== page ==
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A Brief Primer On What "Wage Slavery" Means

by Alex Mell-Taylor 2 months ago in humanity / politics / history / finance / controversies / activism
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Capitalism, slavery, and racism in the United States

The concept of work has been challenged since its inception. For Aristotle, the end goal for humans was supposed to be leisure. This is a sentiment that has continued to the modern day. Contemporary philosopher John Danaher wrote: "Work, suitably-defined, is a bad thing and we should try to create a society in which it is no longer necessary." A statement that somewhat controversially opposes the well-ingrained idea that work gives us meaning.

Some take this sentiment of anti-work even further and argue that work is not just wrong but a form of slavery. In the words of academic Nir Eyal: "In 100 years, some things we consider normal today will make people say, 'Wow, how barbaric — I can't believe people did that! How were they okay with that?' Wage slavery, I hope, will be one of those things. Being a wage slave means you are stuck doing a job solely for the money. You can't quit, because leaving would have terrible consequences for you and your family."

Wage slavery is a term that has become increasingly popular online, and it's this framing that I want to talk about today. We are going to review the arguments, criticisms, and history around the phrase "wage slave" and how they are relevant to our everyday life.

What the term means

If you are anything like me, your first reaction to hearing the term "wage slave" might have been to do a double take as you parce what exactly the hell that means. It's not like most workers are constrained to a plantation — though because of our system of incarceration, that more direct form of slavery is not as uncommon as you might believe. How can a job be compared to slavery: the worst thing that humans have pretty much ever done?

It's important to note that we are not simply talking about labor: a thing that far predates capitalism and will probably exist until the end of humanity, even if that just involves us scribbling poems as our robots feed us grapes. We are talking instead about wage labor. In capitalism, wage labor is an exchange between a worker (i.e., those who don't own the means of production) and a capitalist (i.e., those who do) — the latter paying the former for some good or service.

"Wage slavery" is a pejorative term for this relationship because some believe there is an inherent power imbalance between the capitalist class that sets the terms for contracts and the workers who must take them. Wages are needed for most workers to survive. While the rhetoric of contracts may be used to absolve capitalists of that inherent tension, those using the term "wage slavery" argue that there is not as much freedom and autonomy in this interaction as some claim. If one party suffers starvation and death due to their interaction going poorly, then it's not a contract being made freely but rather one rooted in coercion.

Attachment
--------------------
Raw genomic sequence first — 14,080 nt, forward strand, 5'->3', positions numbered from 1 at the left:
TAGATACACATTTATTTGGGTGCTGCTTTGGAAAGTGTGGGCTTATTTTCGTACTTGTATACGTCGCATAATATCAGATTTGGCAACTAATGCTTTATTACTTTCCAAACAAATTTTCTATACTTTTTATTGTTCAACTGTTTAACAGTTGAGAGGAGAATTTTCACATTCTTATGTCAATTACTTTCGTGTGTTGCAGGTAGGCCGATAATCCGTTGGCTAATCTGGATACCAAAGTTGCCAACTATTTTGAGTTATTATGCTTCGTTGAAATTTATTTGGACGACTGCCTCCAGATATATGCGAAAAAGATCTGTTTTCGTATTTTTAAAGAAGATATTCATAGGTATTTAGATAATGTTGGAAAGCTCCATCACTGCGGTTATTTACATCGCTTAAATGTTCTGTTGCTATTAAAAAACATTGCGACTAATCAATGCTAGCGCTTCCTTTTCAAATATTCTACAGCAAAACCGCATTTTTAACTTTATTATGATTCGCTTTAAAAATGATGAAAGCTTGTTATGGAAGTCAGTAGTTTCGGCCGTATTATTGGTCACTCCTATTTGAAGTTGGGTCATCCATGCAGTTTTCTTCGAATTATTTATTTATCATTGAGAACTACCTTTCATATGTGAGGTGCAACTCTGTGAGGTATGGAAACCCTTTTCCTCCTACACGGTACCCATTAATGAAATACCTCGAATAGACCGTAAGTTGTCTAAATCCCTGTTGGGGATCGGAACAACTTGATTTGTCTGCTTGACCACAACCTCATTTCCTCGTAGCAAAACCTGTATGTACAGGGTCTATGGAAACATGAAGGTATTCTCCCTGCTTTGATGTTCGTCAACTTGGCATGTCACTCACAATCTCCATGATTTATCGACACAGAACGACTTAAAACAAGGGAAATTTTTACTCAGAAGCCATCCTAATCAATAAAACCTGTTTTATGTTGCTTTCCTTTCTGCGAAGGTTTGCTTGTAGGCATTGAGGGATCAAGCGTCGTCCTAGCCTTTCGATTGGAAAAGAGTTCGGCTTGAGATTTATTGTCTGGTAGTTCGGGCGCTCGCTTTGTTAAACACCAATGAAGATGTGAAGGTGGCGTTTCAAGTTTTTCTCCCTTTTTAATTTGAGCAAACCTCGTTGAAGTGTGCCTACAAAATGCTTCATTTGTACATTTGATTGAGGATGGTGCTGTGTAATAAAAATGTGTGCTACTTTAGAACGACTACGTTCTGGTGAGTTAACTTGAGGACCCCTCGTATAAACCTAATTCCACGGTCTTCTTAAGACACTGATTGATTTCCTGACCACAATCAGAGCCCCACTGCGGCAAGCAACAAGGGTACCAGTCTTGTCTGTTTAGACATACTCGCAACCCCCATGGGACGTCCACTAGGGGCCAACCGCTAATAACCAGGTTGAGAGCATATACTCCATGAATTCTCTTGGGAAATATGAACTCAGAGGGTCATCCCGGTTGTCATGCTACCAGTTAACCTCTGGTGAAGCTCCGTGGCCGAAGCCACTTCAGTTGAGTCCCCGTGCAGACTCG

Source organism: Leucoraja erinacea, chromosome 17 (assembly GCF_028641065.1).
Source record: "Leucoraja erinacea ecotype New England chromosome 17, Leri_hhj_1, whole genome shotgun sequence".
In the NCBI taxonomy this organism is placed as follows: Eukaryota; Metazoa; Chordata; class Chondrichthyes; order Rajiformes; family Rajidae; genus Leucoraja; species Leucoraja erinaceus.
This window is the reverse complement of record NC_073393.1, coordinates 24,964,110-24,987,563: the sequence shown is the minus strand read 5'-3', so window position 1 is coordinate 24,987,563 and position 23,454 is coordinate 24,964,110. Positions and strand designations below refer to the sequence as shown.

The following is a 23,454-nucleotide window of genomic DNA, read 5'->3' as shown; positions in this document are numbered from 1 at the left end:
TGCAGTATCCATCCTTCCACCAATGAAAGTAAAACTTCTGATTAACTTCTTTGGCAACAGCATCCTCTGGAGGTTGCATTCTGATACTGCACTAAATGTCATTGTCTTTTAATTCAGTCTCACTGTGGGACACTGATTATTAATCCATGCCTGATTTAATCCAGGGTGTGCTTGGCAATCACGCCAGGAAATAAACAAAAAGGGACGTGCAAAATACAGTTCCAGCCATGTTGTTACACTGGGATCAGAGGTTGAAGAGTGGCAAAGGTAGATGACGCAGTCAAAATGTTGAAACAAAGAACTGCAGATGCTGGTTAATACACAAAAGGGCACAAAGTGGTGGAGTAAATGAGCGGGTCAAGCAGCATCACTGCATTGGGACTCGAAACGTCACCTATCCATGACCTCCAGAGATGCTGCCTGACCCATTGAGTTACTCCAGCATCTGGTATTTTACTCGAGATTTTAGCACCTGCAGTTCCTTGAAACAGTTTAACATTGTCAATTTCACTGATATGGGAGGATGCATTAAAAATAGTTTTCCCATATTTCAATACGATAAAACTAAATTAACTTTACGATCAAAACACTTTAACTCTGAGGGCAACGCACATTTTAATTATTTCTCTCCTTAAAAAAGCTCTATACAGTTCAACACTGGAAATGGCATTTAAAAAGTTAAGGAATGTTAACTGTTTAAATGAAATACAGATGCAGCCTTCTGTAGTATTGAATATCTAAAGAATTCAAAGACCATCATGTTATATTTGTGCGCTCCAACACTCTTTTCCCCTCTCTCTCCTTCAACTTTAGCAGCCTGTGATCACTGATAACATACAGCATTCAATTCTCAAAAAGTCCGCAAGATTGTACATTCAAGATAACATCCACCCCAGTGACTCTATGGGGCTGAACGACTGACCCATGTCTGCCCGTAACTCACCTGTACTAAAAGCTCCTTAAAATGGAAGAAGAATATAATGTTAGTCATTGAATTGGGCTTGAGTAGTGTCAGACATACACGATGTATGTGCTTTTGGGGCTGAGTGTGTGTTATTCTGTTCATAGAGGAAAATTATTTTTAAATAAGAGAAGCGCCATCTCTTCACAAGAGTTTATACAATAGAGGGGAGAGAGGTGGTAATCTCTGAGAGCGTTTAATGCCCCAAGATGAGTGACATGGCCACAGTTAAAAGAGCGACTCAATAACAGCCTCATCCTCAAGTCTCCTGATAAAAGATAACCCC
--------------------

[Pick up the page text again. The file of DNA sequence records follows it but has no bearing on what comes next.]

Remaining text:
As a result, the logic goes, most workers are constrained by what types of behavior they can do. Proponents would encourage you to test this theory out if you don't believe them. Try to be genuinely honest with your bosses at all times — something you should be able to do with a contract between equals — and see what happens to your quality of life.

Wage Slavery is not a new term. Going back over a century, many white male workers in the states often labored as tradesmen, which allowed them to dictate their own hours and contracts. Early labor organizations were very unsettled by the widespread shift to wage labor. Knights of Labor founder Uriah Stephens lamented in 1881 that the solution to this trend was: "the complete emancipation of wealth producers from the thralldom and loss of wage slavery."

We may be well-removed from the 1800s, but with the rise of the gig economy, many Americans have gone through a similar market shift. Our wages have stagnated, and our contracts are more precarious than ever. Numerous workers in the US labor "at will," which means they can be fired at any time, often with very little recourse.

Does it surprise you then that the term "wage slave" has reentered the public consciousness?

The pros and cons

Now some disagree with this terminology because they find it demeaning to the concept of chattel slavery in the Americas, where millions of human beings were brutally denied their humanity over the course of generations. As the producer Joan Walsh tweeted in response to the question on why the term was and continues to be offensive: "Historically, [it offends] a whole lot of enslaved people and their families. It's an invidious notion."

While the term has a long history in labor movements, it's likewise essential to recognize that many of these labor organizations were actively discriminatory, denying membership to people of color and women. The use of the term wage slave was consequently often not done empathetically but derogatorily. While the Knights of Labor was one of the few organizations at the time to include women and Black workers in its organizing, most unions were conservative, contrasting their lot with slavery to inspire sympathy, not to challenge white supremacist capitalism.